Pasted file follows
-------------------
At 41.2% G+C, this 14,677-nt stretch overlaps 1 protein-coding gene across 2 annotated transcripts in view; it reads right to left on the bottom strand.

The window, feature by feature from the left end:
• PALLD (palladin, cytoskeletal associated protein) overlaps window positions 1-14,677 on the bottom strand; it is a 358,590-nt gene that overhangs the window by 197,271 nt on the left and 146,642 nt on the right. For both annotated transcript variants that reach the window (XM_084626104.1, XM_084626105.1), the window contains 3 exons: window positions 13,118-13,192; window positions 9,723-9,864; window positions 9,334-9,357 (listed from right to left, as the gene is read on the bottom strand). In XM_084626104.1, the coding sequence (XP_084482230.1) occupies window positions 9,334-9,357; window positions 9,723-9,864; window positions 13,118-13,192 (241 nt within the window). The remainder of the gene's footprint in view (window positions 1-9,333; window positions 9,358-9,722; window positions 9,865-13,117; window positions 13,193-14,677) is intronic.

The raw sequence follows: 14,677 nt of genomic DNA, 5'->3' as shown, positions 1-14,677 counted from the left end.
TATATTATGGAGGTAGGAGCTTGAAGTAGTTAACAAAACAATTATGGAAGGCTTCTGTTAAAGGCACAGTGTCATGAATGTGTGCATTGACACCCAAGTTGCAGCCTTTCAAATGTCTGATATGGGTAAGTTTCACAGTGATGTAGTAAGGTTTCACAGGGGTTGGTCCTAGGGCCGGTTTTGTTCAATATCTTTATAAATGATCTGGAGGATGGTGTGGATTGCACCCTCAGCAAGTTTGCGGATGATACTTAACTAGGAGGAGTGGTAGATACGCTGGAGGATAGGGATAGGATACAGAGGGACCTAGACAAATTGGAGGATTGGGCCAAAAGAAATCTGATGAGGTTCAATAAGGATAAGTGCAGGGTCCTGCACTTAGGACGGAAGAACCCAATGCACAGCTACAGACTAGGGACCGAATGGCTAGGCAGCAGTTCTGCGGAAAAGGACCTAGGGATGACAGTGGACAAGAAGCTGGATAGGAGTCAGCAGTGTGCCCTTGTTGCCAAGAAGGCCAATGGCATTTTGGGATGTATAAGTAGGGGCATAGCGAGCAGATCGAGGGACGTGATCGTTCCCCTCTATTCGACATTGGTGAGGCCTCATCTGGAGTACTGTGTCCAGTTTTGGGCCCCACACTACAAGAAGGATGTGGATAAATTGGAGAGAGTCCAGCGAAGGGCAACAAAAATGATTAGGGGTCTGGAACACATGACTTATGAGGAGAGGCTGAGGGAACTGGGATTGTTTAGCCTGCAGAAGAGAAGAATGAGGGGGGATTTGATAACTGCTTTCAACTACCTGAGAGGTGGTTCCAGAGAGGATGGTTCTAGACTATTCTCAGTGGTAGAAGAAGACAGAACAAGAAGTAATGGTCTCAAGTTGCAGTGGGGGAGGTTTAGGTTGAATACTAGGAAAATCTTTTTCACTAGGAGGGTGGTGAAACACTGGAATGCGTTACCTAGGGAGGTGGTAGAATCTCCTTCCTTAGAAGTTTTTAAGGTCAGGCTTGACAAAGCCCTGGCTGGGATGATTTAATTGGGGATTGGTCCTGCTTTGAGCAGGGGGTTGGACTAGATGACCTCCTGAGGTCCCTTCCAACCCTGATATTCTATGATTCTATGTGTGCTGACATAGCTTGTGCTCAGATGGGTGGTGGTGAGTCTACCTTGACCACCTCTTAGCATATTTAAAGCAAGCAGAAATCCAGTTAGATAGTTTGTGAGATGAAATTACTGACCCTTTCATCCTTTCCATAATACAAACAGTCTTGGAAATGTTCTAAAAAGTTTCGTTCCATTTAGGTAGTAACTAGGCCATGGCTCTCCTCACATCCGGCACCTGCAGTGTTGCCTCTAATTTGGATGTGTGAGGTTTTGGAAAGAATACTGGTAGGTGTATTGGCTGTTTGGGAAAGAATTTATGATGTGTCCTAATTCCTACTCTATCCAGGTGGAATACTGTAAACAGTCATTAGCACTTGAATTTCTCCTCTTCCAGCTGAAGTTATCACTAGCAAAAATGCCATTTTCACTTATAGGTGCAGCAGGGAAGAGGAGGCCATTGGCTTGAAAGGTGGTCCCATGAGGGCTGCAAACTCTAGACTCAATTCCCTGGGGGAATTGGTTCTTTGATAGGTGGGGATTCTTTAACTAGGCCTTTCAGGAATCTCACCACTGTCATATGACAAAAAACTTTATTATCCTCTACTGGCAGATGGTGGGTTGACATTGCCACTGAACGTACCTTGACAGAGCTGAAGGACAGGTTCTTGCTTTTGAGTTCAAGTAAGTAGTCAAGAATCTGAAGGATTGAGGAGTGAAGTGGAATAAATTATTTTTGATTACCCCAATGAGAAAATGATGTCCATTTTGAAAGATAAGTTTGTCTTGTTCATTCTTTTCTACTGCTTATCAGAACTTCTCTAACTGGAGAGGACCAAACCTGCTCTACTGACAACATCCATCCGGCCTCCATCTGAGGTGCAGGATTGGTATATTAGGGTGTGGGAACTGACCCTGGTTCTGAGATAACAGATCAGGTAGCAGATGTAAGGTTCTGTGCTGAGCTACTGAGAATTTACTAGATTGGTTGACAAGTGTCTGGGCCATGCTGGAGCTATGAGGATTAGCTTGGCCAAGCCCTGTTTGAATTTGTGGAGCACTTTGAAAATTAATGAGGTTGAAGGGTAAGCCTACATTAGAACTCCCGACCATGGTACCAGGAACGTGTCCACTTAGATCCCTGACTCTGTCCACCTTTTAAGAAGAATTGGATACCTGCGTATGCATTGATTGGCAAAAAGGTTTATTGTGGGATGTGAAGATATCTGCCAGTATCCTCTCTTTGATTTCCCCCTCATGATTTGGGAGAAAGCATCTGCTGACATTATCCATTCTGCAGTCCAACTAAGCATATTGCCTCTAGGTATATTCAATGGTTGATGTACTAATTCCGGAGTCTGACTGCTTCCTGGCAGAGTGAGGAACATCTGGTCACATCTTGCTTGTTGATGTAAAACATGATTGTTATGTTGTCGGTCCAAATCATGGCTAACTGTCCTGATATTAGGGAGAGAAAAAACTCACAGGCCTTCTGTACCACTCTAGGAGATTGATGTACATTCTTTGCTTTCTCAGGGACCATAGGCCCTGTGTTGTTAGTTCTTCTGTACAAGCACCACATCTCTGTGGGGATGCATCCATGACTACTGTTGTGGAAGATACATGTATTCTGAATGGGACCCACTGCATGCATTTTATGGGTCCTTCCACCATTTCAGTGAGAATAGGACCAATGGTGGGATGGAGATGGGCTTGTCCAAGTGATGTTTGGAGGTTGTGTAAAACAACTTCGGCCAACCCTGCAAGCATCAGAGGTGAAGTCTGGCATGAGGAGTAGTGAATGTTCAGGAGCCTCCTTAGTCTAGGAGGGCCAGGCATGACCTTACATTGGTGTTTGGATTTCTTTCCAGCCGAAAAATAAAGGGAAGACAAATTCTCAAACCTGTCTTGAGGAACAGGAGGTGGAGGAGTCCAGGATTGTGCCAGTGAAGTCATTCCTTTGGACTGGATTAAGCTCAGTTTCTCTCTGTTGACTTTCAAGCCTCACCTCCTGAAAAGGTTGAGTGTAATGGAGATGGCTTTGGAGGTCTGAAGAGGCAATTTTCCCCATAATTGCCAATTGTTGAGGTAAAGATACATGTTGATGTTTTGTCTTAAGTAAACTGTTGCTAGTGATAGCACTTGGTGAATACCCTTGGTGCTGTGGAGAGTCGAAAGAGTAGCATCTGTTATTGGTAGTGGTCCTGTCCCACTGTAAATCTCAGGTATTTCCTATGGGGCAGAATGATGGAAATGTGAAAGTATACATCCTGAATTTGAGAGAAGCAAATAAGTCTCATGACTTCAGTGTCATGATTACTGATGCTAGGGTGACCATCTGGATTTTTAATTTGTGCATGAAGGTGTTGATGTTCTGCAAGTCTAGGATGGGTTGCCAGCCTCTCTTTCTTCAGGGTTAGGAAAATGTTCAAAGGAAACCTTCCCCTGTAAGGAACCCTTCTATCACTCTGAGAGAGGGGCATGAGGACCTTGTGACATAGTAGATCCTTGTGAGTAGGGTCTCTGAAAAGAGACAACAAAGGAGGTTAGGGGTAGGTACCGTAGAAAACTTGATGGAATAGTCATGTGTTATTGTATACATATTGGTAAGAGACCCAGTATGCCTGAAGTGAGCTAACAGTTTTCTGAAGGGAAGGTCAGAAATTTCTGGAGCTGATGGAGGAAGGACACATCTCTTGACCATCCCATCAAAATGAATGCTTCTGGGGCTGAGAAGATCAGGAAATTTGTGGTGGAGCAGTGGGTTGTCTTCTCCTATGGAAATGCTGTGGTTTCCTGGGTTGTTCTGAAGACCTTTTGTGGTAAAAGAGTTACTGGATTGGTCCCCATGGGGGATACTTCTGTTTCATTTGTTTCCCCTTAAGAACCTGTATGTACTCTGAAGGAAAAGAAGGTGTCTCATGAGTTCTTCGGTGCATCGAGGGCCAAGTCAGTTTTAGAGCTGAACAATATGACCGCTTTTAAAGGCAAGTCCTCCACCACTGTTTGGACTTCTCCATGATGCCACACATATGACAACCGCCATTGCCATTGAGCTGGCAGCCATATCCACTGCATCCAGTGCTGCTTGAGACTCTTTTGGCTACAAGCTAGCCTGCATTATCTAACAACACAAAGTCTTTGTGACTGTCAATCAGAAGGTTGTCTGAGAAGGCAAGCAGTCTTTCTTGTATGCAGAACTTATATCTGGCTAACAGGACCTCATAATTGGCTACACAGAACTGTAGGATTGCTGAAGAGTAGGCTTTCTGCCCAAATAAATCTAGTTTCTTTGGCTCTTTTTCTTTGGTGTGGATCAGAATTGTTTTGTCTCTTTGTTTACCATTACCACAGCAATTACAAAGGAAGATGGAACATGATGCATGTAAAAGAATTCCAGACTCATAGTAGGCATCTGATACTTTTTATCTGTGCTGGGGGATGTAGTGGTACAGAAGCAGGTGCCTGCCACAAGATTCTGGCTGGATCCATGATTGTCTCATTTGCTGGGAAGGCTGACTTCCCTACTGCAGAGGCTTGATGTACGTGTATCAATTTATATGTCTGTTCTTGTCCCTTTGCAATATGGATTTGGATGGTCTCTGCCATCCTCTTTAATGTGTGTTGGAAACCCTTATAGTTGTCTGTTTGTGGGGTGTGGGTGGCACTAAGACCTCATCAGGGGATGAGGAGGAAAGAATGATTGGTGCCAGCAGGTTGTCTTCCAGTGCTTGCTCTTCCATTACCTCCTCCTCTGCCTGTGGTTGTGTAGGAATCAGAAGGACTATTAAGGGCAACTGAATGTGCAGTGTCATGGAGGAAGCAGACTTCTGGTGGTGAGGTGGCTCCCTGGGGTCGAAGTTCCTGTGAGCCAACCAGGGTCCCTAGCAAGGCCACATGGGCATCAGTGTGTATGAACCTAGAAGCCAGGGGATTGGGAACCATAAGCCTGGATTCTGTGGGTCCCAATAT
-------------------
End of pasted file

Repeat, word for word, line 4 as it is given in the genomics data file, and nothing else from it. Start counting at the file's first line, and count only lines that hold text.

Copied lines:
The raw sequence follows: 14,677 nt of genomic DNA, 5'->3' as shown, positions 1-14,677 counted from the left end.